The project’s success could mean that more companies like Amazon will look to procure cleaner independent power through the grid.

“This project is the tip of the iceberg in terms of what the electricity picture in South Africa could look like,” says Haw. “Projects like this demonstrate the potential of a truly modernised electricity market where consumers can procure cleaner energy through state-owned grid lines whilst paying for their upkeep in the process,” he adds.

The project will begin construction in early 2021.

Contact SolaAfrica, Tel 010 597-3538, info@sola.africa



Please enter your comment!
Please enter your name here

Latest Articles

Largest solar PV wheeling agreement in South Africa

SOLA, a vertically integrated renewable energy company, aiming to transform Africa through clean energy, has received approval for the largest solar PV wheeling agreement...

US senate agrees to preserve existing nuclear power plants

The Senate Committee on Environment and Public Works (EPW) has approved the American Nuclear Infrastructure Act of 2020 (ANIA), just two weeks after it...

Koeberg life extension welding contract awarded to local firm

John Thompson’s Utility Boilers & Environmental (B&E) business unit has been awarded a contract to perform all the welding work involved in the replacement...

Towards an international carbon-neutral energy system

Hitachi ABB Power Grids has announced the energisation of the NordLink project, a 623 km long high-voltage direct current (HVDC) electricity interconnection which, for...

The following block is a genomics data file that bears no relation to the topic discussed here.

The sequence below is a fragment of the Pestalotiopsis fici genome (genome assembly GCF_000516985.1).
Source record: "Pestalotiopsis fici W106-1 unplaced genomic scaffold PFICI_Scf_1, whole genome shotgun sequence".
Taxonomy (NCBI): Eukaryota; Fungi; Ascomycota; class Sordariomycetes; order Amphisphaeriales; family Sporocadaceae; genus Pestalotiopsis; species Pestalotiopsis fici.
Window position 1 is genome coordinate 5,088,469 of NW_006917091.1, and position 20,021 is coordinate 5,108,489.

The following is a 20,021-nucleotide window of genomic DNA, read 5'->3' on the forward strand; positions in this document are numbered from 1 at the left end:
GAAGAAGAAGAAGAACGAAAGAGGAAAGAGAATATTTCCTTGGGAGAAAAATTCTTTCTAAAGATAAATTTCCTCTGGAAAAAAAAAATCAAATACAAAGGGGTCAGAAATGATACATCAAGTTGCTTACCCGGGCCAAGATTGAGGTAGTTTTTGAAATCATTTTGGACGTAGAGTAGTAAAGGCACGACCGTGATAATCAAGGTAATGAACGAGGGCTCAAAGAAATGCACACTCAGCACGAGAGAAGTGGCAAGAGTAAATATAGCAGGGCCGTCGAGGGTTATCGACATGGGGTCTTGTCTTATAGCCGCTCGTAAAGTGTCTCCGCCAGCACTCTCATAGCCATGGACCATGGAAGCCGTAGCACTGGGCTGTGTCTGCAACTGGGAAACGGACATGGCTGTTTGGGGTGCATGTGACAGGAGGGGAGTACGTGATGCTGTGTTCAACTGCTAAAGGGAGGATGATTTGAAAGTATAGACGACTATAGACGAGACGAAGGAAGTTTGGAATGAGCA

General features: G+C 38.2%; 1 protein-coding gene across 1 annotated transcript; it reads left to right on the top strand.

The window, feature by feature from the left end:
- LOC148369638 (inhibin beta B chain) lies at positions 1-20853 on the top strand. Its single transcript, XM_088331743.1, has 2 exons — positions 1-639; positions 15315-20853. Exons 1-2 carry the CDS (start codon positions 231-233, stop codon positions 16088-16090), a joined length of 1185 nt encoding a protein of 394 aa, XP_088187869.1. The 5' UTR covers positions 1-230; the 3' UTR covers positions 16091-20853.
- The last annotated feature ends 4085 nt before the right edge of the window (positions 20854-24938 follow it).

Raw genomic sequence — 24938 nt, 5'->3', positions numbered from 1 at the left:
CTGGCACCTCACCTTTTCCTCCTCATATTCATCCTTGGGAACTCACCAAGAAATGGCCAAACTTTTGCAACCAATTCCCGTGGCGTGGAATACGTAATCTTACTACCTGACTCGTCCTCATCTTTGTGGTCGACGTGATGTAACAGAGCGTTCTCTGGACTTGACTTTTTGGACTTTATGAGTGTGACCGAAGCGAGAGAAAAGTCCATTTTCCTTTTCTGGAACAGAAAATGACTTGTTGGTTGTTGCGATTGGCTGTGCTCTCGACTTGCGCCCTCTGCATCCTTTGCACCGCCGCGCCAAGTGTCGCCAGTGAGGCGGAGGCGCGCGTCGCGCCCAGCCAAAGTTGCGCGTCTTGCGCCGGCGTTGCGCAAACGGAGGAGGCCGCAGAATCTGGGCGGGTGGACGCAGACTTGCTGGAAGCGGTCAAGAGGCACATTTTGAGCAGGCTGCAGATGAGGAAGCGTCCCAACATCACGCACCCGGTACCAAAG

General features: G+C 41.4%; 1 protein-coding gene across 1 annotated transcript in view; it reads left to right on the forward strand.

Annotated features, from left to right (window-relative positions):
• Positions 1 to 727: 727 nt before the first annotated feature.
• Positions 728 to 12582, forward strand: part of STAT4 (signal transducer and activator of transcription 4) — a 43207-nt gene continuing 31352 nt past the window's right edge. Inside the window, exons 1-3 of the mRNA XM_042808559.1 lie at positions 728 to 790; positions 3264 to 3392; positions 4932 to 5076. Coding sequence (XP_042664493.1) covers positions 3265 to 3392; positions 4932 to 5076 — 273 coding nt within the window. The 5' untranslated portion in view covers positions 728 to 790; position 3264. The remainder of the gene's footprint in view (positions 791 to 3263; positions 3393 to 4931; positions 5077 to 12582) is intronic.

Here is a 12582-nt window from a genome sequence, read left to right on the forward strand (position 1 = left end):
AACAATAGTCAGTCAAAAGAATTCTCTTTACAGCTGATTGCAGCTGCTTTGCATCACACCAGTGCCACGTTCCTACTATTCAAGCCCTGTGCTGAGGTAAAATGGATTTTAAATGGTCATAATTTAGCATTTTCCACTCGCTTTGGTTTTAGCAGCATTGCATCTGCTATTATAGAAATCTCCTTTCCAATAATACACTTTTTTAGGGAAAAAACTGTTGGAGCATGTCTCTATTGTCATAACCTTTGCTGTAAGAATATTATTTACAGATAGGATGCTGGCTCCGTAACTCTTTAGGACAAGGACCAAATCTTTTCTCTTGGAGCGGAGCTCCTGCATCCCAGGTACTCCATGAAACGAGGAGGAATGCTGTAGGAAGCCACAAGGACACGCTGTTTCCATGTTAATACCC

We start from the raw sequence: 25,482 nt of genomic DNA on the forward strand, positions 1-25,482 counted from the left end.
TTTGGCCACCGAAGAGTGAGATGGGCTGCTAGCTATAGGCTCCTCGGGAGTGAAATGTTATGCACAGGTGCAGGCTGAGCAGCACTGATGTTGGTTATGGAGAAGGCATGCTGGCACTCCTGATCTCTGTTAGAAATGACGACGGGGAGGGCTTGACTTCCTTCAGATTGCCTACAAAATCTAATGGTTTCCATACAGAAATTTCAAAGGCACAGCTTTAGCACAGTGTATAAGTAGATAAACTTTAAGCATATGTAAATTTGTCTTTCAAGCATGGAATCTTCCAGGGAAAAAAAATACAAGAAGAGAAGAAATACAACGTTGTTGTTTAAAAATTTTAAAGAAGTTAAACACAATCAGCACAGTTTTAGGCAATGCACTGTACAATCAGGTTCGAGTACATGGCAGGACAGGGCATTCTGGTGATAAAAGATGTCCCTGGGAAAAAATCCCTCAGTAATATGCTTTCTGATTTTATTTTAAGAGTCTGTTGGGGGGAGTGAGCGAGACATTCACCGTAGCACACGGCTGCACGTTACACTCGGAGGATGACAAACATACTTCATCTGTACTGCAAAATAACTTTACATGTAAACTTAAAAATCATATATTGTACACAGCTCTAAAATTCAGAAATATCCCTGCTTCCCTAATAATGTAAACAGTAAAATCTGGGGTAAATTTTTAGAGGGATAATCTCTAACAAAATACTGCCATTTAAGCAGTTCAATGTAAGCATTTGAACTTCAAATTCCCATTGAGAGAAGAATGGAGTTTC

“#EnergyEfficiency” will be the hashtag buzzword for 2021

by Emre Goren, Danfoss  -   Energy consumption patterns need to be addressed in earnest, in a bid to ensure that all industries de-carbonise towards...

Understanding utility capacitor bank switching transients

by John Mitchell, CP Automation  -   According to the IEEE Guide on the Surge Environment in Low-Voltage (1000 V and below), AC Power Circuits...

Pushing the boundaries on electrical products for hazardous applications

South African manufacturer Pratley aims to launch at least three unique electrical termination products in 2021 aimed specifically at the offshore, oil and gas,...

PV with storage offers cheapest path to energy transition

Information from PV-Tech  -   Scaling distributed solar and storage is the lowest-cost path to transition to a clean electricity system. According to a report by...

Path to net-zero carbon emission requires visualisation and commitment

by Eckart Zollner, EDS Systems  -   Reaching our goal of net-zero emissions requires urgent change and innovation across multiple industries. With energy production and...

Mines can turn energy liabilities into assets

Energy cost, constraints and supply interruptions risk mining companies’ productivity, output and profits. While mines are better prepared to operate on reduced power than...

Of raindrops and rooftops

by Energize staffwriter  -   As we enter the summer rainfall season, we can expect some decrease in the amount of electricity generated by rooftop PV...

On the cusp of a brighter tomorrow 

by Roger Lilley, Now Media -   Although Eskom has been subject to the destructive forces associated with State Capture in recent years, the power...

Wind power gains ground in South Africa

The South African Wind Energy Association (SAWEA) has applauded the South African government for the progress made in policy over the last 12-months, beginning...

Solar power plant benefits local community health

Matla A Bokone Solar’s school health programme has kicked off and is set to benefit 4129 learners, across eleven schools, within the Sol Plaatje...

Czechia and SA explore energy sector opportunities

Information from SANEDI  -   It is widely reported that South Africa is well-suited to renewable energy development, as seen from the successful Renewable Energy Independent Power Producers Procurement Programme (REI4P)....
- Advertisement -